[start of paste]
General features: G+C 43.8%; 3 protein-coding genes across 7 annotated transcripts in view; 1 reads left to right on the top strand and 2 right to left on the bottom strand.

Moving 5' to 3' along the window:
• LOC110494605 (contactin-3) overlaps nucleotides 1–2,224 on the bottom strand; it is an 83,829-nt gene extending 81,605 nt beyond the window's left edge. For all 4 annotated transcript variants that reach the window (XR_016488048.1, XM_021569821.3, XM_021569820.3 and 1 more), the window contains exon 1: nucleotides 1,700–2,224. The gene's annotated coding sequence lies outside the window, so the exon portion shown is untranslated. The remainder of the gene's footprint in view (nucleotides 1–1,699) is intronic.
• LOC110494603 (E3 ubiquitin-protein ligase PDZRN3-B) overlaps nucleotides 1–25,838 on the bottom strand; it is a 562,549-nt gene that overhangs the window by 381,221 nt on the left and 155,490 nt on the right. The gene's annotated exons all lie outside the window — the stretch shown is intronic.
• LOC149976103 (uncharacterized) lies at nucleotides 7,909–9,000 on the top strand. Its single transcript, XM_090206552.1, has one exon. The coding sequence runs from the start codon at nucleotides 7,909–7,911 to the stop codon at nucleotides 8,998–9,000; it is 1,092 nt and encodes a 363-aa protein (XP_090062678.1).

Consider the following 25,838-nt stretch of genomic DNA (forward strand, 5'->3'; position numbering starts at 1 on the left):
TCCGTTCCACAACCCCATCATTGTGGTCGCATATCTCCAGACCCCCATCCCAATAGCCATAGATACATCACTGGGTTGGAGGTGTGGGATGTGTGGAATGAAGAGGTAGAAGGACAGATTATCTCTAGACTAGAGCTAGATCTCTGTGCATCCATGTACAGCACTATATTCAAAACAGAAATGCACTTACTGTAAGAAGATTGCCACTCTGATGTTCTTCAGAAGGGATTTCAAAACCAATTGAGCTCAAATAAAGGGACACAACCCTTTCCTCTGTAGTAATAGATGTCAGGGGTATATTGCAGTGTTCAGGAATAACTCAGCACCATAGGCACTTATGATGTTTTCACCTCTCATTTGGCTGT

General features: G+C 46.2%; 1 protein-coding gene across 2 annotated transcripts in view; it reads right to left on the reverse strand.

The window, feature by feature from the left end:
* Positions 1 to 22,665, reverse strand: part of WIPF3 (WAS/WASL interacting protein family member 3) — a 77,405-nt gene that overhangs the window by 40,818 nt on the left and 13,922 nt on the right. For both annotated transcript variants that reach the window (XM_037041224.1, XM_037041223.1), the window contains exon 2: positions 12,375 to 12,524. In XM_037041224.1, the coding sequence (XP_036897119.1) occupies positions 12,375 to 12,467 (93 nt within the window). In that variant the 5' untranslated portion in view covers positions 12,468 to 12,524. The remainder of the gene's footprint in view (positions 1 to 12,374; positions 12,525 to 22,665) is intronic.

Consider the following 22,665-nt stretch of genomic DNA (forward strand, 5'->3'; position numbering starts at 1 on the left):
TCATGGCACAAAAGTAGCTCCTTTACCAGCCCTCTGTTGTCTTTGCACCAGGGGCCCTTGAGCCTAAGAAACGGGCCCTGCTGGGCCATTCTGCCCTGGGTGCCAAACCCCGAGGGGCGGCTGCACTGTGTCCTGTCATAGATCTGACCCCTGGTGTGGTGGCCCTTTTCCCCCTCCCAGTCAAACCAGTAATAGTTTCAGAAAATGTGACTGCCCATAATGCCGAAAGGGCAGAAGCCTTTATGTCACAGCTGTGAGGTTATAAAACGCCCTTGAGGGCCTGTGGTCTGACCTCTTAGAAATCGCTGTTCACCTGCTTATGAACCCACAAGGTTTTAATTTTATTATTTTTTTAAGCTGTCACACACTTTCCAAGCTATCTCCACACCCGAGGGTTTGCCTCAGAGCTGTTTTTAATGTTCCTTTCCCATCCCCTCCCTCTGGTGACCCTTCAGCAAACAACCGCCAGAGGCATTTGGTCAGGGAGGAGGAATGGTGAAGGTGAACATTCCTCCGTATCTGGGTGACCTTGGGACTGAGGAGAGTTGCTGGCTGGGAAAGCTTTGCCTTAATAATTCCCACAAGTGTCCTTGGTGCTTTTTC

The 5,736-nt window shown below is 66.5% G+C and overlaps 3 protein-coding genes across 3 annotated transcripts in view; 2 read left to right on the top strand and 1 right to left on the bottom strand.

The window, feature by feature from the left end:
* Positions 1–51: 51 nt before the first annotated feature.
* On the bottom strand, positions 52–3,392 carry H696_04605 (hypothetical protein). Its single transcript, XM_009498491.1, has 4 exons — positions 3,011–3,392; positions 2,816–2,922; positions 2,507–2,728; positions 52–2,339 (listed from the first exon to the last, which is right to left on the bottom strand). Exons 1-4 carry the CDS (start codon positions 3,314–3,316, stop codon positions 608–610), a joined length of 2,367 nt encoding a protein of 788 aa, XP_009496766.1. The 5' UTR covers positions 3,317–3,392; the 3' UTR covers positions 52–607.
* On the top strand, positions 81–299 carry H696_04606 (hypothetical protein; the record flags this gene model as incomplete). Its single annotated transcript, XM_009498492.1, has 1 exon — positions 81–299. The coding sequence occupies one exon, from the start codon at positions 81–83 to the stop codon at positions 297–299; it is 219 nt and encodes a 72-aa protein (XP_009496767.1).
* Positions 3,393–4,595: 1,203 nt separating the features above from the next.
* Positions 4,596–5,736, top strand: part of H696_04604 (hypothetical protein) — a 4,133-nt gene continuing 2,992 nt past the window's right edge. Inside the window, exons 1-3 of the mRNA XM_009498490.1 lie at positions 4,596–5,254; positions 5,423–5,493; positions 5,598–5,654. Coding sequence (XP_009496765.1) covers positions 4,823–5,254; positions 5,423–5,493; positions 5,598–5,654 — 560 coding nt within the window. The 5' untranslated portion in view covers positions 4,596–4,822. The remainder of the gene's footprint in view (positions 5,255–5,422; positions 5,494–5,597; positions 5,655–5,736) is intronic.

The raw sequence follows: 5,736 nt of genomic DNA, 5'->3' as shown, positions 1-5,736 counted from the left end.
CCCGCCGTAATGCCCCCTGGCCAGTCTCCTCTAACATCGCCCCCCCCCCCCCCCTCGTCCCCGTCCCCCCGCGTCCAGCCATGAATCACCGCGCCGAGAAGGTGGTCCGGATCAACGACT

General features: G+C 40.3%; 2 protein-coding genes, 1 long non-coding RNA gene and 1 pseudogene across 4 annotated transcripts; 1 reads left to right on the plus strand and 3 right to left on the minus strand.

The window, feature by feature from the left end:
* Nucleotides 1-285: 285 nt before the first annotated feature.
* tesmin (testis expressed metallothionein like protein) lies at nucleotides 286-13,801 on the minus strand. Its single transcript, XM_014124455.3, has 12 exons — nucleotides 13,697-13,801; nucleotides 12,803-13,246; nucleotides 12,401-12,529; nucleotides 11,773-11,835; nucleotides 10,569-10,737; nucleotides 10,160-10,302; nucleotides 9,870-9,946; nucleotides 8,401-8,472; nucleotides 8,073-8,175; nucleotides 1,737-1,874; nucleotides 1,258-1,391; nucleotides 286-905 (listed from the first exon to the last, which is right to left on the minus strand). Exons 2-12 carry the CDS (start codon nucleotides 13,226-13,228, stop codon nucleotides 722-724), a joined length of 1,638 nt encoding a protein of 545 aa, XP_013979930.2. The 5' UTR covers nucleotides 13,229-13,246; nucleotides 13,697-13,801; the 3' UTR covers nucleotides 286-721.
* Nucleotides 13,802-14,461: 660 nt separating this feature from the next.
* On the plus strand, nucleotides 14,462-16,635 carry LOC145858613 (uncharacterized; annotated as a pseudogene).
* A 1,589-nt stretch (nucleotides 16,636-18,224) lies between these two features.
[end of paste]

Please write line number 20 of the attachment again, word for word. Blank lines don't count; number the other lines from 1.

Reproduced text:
The raw sequence follows: 5,736 nt of genomic DNA, 5'->3' as shown, positions 1-5,736 counted from the left end.